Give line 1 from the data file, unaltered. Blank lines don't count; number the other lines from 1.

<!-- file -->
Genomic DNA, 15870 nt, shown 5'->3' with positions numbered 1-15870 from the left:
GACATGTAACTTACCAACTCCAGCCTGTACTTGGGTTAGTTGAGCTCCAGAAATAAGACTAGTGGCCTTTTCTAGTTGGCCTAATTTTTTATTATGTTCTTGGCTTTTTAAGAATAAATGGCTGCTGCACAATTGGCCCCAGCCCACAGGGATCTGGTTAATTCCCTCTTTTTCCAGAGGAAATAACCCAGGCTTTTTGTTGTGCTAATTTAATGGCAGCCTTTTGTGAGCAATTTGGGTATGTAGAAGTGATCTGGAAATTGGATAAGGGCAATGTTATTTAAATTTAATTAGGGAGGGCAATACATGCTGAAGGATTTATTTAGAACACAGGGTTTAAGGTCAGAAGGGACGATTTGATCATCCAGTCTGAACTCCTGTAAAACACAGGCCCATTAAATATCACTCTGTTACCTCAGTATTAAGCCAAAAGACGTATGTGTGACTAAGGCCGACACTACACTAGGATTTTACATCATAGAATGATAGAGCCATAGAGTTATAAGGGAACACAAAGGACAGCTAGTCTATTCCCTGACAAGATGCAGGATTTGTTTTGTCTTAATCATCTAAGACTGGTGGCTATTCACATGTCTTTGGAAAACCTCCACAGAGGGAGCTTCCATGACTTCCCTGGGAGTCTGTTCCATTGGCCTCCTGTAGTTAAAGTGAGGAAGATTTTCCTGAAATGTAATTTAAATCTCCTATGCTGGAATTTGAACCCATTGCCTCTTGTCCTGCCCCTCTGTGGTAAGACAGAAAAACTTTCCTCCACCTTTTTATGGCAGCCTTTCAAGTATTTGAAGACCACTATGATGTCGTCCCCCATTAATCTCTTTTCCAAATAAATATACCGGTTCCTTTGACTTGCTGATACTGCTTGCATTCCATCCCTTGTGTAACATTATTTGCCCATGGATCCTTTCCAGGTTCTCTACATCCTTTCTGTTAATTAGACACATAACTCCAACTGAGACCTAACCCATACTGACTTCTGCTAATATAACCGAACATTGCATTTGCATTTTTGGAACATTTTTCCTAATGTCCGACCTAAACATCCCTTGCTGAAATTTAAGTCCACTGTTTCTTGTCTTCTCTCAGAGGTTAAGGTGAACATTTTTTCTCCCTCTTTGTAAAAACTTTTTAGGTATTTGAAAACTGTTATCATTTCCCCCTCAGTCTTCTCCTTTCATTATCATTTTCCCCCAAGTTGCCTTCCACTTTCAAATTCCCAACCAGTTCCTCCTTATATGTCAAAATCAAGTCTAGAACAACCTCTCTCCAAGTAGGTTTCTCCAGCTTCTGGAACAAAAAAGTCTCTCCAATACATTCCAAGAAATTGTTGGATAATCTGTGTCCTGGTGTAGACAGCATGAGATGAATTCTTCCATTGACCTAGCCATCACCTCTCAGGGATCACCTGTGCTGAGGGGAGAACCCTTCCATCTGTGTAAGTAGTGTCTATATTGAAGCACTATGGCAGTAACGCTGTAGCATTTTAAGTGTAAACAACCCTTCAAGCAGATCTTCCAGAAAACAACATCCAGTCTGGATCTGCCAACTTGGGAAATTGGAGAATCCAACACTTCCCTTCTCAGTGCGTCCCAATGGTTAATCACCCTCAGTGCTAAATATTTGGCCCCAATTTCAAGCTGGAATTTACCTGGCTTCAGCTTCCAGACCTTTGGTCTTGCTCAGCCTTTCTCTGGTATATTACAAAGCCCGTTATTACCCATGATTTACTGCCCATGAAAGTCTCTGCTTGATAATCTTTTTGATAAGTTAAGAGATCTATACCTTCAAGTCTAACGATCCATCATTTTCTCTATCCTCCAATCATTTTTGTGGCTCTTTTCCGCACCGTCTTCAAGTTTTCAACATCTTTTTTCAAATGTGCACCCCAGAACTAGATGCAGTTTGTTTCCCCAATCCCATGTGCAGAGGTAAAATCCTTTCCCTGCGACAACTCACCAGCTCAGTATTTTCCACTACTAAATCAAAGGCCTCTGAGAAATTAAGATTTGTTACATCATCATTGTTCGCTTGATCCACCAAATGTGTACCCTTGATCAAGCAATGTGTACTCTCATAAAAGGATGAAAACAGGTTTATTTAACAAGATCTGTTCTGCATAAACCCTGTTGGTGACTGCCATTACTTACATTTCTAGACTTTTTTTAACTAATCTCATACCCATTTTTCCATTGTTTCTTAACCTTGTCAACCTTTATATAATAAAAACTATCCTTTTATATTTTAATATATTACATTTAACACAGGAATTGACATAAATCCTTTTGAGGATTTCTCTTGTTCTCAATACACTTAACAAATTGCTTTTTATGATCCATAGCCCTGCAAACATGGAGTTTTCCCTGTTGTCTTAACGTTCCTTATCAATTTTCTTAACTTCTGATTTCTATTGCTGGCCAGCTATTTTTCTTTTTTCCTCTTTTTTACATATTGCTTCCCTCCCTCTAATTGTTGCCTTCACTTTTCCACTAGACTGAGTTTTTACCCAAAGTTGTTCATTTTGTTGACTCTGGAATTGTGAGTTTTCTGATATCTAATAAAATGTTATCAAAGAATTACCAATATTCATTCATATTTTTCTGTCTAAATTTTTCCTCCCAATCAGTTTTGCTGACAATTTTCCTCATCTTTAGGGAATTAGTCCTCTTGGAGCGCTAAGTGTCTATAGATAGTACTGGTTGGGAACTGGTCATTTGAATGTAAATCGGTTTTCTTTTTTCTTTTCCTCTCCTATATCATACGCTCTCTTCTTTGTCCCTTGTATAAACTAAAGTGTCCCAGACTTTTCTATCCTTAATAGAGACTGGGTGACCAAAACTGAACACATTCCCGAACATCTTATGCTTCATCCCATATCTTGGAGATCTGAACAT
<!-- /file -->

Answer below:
Genomic DNA, 15870 nt, shown 5'->3' with positions numbered 1-15870 from the left: